Hong Kong: RSF is concerned by the appointment of another “political commissar” as the head of public broadcaster RTHK
Reporters Without Borders (RSF) is concerned by the appointment of Eddie Cheung as the head of Radio Television Hong Kong (RTHK), the territory’s former representative to the European Union, who in his previous position was involved in a smear campaign against international media.
In July 2022, the Hong Kong government announced the departure of Radio Television Hong Kong (RTHK) Director of Broadcasting Patrick Li, an accomplished “political commissar” who censored hundreds of hours of content. But for the group’s journalists, the relief was short-lived: one month later, the government appointed Eddie Cheung, another bureaucrat without media experience and notorious, like his predecessor, for his unwavering pro-Beijing commitment.
Since 2019, Cheung has served as the Special Representative for Hong Kong Economic and Trade Affairs to the European Union, and according to RSF’s count, has signed at least 58 public letters in which he accused major European media outlets of “unfounded allegations” on Hong Kong policies.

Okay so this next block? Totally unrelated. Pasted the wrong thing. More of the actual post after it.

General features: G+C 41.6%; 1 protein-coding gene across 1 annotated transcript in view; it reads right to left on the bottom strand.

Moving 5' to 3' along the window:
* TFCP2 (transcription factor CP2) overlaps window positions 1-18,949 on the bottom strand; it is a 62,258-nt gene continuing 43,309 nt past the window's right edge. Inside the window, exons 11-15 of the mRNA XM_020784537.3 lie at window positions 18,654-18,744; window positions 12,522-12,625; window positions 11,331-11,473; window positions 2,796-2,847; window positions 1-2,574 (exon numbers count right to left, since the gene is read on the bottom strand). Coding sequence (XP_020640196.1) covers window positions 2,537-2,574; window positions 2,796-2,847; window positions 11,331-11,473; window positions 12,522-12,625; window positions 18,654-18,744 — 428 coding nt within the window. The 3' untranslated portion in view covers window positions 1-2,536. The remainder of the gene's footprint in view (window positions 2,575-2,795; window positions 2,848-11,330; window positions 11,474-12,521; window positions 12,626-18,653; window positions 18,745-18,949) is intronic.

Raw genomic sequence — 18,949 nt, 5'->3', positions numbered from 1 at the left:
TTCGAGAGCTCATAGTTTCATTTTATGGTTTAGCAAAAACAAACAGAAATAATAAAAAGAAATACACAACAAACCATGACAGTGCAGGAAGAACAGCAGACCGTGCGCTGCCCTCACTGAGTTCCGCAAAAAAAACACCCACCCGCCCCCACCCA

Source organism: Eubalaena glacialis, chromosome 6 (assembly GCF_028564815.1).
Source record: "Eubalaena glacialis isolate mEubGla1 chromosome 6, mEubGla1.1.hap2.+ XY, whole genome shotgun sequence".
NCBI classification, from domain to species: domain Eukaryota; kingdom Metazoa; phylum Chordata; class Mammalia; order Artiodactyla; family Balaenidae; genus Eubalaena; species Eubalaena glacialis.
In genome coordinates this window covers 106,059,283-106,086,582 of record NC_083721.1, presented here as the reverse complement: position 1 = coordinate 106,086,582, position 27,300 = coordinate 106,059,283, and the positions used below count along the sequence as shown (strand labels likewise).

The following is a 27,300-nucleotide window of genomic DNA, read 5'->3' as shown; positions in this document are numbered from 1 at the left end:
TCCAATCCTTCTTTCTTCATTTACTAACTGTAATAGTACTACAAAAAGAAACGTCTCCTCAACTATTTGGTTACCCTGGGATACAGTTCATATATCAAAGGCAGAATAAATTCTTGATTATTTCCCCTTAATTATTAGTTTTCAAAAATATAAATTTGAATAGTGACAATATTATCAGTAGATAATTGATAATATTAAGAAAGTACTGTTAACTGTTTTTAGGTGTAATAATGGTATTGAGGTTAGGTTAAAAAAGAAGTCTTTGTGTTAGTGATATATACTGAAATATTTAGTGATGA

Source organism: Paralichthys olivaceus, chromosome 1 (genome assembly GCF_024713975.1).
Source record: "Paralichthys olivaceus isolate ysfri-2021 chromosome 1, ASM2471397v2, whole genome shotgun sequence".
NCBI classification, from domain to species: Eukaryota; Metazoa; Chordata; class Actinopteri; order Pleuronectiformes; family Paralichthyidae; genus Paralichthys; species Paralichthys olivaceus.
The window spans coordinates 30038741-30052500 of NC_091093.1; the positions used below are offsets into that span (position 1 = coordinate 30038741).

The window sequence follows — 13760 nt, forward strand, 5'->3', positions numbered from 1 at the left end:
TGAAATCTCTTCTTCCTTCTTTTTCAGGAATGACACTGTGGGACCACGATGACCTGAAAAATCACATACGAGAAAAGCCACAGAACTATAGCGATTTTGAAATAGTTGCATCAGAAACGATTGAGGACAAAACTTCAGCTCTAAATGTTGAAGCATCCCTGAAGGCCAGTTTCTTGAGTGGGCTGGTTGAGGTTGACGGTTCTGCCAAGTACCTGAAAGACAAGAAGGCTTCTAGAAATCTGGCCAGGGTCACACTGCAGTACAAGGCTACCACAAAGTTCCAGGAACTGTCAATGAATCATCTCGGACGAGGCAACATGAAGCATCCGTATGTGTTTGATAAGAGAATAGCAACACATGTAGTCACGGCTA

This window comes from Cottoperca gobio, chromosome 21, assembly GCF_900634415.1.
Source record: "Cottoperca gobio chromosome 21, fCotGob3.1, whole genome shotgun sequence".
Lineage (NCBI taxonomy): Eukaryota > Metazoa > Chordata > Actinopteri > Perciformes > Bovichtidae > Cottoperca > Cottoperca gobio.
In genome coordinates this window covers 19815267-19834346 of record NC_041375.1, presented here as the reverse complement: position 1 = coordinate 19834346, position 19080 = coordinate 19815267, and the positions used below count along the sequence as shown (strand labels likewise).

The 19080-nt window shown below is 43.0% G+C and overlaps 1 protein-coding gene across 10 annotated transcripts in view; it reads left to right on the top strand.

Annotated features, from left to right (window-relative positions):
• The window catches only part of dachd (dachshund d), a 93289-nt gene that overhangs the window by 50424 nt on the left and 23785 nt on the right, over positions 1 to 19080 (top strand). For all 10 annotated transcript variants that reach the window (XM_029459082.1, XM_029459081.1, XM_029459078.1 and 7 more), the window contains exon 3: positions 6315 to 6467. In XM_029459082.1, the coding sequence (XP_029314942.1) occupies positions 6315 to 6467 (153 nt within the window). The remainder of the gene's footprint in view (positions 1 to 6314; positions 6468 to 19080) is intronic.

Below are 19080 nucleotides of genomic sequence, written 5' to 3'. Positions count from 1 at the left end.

“By appointing at the head of RTHK a bureaucrat who involved in a smear campaign against international media, the Hong Kong government once again demonstrates its total disregard for the public’s access to independent information”, says the head of RSF East Asia Bureau, Cédric Alviani, who urges democracies to “increase pressure on the Beijing regime for it to end its authoritarian policies and to restore full press freedom in Hong Kong”.
RTHK, previously renowned for its fearless investigations that did not spare the local government, has in recent years been the target of harassment and censorship. After the appointment of Patrick Li, on 1st March 2021, numerous productions were pulled off air and hundreds of episodes were deleted from RTHK’s archives and social media.
In a report titled The Great Leap Backwards of Journalism in China, RSF revealed the system of censorship and information control established by the Chinese regime in Mainland China and Hong Kong and the global threat it poses to press freedom and democracy.
Hong Kong, once a bastion of press freedom, has plummeted from 80th last year to 148th in the 2022 RSF World Press Freedom Index. The People's Republic of China, for its part, ranks 175th out of 180 countries and territories evaluated.